Is bitcoin making a comeback?
Bitcoin value fell dramatically early this year amid a string of controversies, reaching a low in April. But since then, the price of bitcoin has bounced back 80 percent.
At the beginning of this year, the controversial online currency bitcoin was facing problems. But since April, the price of bitcoin has begun to make a quiet comeback.
In late February of this year, Mt. Gox, the leading exchange for bitcoins, announced that it lost more than $400 million worth of customers' bitcoins and filed for bankruptcy. The fall of Mt. Gox caused a dramatic drop in the value of bitcoin. The currency, which once traded at $1,100, fell to just $360 in April. But the currency has started to make a comeback. By the start of the day Wednesday, the cryptocurrency was trading at more than $660, up 80 percent since April, according to CoinDesk.
This rise in price comes in the same week that two more bitcoin-related websites found themselves in legal trouble. On Tuesday, Erik Voorhees, the co-owner of SatoshiDICE and FeedZeBirds, paid almost $51,000 to settle federal civil charges that he sold shares in the two sites without registering them with the Securities and Exchange Commission, though Voorhees denies he did anything wrong.
Such legal woes have plagued the cryptocurrency since its popularity began to take off last year, but that hasn't stopped major companies from showing interest. Dish Network announced last week that it would begin accepting bitcoin payments, making it one of the largest companies so far to do so. Rapper 50 Cent will allow fans to use bitcoins to buy his new album “Animal Ambition,” released Tuesday.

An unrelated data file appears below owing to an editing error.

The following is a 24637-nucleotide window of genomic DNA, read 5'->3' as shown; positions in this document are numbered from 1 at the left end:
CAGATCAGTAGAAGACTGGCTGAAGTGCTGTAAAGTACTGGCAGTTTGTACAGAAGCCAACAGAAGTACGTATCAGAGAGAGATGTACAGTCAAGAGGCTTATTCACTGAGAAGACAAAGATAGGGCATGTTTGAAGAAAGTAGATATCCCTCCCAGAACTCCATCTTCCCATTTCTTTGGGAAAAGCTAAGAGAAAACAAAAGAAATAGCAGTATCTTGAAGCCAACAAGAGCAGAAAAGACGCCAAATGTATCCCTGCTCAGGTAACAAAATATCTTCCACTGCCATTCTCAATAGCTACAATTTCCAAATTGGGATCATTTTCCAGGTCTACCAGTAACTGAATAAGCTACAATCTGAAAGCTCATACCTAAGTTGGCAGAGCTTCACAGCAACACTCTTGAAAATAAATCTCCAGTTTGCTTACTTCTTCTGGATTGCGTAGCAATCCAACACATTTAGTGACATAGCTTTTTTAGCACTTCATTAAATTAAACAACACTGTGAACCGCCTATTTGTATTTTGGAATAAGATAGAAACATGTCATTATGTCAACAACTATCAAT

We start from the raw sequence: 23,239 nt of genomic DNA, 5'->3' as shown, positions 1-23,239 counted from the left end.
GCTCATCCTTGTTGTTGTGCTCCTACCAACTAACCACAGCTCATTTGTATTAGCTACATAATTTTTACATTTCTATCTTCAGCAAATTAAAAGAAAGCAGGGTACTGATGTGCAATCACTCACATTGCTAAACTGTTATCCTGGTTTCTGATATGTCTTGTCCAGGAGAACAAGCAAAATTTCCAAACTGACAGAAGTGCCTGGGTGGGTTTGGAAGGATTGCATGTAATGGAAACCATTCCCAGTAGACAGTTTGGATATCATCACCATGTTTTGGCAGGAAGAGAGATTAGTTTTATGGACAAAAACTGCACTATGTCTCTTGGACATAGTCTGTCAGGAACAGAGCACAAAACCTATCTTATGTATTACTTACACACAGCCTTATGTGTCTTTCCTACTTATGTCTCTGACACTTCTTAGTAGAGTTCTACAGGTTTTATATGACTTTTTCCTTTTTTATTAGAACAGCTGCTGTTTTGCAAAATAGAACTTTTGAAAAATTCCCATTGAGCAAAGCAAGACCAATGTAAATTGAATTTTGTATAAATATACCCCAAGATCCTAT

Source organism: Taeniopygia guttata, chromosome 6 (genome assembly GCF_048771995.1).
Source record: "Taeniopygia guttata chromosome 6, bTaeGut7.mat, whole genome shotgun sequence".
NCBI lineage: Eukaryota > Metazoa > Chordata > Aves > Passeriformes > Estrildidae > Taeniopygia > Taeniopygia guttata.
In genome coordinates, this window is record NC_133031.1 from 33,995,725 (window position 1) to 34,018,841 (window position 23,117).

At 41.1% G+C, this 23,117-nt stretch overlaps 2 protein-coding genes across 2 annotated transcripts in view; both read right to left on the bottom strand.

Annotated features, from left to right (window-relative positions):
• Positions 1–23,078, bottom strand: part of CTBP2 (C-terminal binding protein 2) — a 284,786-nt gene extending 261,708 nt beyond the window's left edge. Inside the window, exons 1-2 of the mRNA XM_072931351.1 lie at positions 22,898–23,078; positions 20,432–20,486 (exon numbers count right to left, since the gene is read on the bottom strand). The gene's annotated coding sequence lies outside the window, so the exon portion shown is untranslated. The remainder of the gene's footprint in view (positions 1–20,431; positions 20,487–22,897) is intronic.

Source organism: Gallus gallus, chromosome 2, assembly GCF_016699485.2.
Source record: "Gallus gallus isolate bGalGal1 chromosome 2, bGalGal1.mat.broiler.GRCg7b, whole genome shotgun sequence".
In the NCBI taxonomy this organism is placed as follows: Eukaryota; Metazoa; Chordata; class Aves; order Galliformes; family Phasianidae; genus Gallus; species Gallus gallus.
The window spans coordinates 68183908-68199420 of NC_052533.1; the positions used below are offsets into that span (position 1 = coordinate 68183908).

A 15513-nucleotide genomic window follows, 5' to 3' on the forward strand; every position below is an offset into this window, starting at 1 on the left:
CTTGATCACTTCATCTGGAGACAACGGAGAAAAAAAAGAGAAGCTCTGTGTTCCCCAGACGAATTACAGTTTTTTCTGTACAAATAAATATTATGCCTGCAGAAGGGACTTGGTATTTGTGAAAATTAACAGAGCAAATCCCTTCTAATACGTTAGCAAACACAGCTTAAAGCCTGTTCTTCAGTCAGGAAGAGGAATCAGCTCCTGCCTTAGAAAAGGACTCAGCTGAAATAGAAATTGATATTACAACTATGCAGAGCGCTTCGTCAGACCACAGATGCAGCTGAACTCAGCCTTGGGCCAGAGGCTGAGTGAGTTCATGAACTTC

Even Apple has taken a small step in favor of bitcoin, announcing at its Worldwide Developers Conference this week that it would begin allowing apps that “facilitate transmission of approved virtual currencies provided that they do so in compliance with state and federal laws.” In other words, if bitcoin or other cryptocurrencies ever become accepted, legal forms of currency in certain parts of the world, Apple will accept them, too.
Even with the controversy that constantly surrounds it, it looks like the currency is slowly beginning to regain investors' trust.